The Spending Watchdog Warns of Great British Rail’s Off-Track Status and Billions in Savings at Risk

March 8, 2024

The UK government’s ambitious plans to reform the country’s railways through the creation of Great British Rail (GBR) are facing significant setbacks, putting potential savings amounting to billions at risk, according to a critical report from the National Audit Office (NAO).

The proposal, announced in 2021, aimed to establish GBR as a state-owned entity to address challenges in the struggling rail sector, including cancellations, delays, and financial difficulties. However, the NAO’s damning findings reveal that the majority of commitments outlined in the government’s white paper are still either incomplete or halted, with around a third requiring legislative action. The Department for Transport (DfT) is criticized for adopting a “high-risk” timetable without a clear implementation plan.

The report also discloses that the DfT spent £3.1 billion on passenger service subsidies in 2022/23, deemed unsustainable and burdensome for taxpayers. Excellent British Rail has faced multiple delays, leading to a potential loss of three-quarters of the projected £2.6 billion savings by 2024-25.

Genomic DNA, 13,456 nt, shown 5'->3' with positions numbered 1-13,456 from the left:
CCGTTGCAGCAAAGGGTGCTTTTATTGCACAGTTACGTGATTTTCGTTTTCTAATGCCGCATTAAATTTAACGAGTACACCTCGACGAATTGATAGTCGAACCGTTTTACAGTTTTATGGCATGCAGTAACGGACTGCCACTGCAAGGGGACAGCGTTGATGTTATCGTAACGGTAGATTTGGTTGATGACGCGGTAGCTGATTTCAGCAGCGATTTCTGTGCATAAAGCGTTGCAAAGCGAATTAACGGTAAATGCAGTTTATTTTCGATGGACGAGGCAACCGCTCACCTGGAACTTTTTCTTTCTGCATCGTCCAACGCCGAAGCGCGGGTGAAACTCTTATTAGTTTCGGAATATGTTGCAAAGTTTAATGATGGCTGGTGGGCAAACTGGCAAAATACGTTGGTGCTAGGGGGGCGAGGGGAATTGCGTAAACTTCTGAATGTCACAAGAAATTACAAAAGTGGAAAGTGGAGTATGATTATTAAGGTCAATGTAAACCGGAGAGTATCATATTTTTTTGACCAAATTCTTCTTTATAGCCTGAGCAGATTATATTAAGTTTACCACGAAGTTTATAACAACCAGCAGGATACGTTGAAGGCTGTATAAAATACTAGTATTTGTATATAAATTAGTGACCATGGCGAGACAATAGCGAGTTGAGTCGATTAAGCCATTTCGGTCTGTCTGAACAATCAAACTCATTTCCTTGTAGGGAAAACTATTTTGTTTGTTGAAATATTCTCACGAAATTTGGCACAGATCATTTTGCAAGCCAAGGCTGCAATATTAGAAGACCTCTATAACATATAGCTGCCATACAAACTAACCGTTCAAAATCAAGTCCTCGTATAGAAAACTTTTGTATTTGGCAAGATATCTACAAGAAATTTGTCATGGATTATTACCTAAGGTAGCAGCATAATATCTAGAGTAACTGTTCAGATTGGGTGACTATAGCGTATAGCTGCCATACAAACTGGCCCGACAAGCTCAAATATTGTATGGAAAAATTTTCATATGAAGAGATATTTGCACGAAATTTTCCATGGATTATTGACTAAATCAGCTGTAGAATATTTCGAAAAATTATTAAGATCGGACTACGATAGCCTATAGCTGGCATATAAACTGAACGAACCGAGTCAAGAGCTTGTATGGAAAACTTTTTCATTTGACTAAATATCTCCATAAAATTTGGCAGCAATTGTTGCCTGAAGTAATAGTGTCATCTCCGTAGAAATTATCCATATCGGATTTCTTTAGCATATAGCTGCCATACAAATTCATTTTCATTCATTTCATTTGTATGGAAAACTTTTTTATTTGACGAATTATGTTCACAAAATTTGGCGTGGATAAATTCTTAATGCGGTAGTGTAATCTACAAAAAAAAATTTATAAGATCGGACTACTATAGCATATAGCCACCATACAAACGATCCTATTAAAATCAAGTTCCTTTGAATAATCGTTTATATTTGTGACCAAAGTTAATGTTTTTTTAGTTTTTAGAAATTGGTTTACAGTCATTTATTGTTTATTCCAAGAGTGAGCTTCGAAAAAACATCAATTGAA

Labour’s Shadow Rail Minister, Stephen Morgan MP, condemned the Tories for failing to reform the rail system, emphasizing the lack of passenger improvement and increased costs for taxpayers. Persistent financial challenges at significant rail companies, exacerbated by the pandemic, have fueled an ongoing dispute with unions, resulting in strikes costing the sector over a billion and lasting more than a year and a half. Mick Lynch, RMT general secretary, described the report as confirmation that passengers and taxpayers have suffered due to the government’s chaotic railways management.

A DfT spokesperson attributed the £3.1 billion subsidies to external pressures, not linked to rail reform savings, and emphasized the government’s commitment to improving the industry through the recently published draft Bill, including initiatives such as expanding Pay As You Go ticketing and piloting simpler fares.